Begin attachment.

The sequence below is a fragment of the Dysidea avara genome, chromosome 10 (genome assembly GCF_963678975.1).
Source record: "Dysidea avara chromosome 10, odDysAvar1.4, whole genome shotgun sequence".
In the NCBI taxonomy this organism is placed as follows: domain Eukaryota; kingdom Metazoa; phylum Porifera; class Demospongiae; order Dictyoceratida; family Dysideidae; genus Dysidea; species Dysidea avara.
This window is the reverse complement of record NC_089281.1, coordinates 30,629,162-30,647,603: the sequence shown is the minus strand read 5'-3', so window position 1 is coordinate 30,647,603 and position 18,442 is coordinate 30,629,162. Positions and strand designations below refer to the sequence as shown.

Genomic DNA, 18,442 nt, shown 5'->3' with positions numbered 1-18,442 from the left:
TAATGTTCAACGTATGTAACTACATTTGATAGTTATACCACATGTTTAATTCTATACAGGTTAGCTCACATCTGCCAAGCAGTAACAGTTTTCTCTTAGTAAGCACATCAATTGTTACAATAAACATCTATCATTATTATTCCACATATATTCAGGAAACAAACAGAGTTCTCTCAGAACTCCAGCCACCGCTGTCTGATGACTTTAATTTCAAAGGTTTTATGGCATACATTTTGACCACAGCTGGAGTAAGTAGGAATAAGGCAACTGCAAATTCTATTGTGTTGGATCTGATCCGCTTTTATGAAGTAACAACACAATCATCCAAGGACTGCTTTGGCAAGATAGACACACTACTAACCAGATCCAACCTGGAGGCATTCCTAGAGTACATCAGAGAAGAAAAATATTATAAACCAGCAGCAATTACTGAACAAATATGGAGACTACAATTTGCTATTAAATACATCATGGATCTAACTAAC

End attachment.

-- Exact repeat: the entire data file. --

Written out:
The sequence below is a fragment of the Dysidea avara genome, chromosome 10 (genome assembly GCF_963678975.1).
Source record: "Dysidea avara chromosome 10, odDysAvar1.4, whole genome shotgun sequence".
In the NCBI taxonomy this organism is placed as follows: domain Eukaryota; kingdom Metazoa; phylum Porifera; class Demospongiae; order Dictyoceratida; family Dysideidae; genus Dysidea; species Dysidea avara.
This window is the reverse complement of record NC_089281.1, coordinates 30,629,162-30,647,603: the sequence shown is the minus strand read 5'-3', so window position 1 is coordinate 30,647,603 and position 18,442 is coordinate 30,629,162. Positions and strand designations below refer to the sequence as shown.

Genomic DNA, 18,442 nt, shown 5'->3' with positions numbered 1-18,442 from the left:
TAATGTTCAACGTATGTAACTACATTTGATAGTTATACCACATGTTTAATTCTATACAGGTTAGCTCACATCTGCCAAGCAGTAACAGTTTTCTCTTAGTAAGCACATCAATTGTTACAATAAACATCTATCATTATTATTCCACATATATTCAGGAAACAAACAGAGTTCTCTCAGAACTCCAGCCACCGCTGTCTGATGACTTTAATTTCAAAGGTTTTATGGCATACATTTTGACCACAGCTGGAGTAAGTAGGAATAAGGCAACTGCAAATTCTATTGTGTTGGATCTGATCCGCTTTTATGAAGTAACAACACAATCATCCAAGGACTGCTTTGGCAAGATAGACACACTACTAACCAGATCCAACCTGGAGGCATTCCTAGAGTACATCAGAGAAGAAAAATATTATAAACCAGCAGCAATTACTGAACAAATATGGAGACTACAATTTGCTATTAAATACATCATGGATCTAACTAAC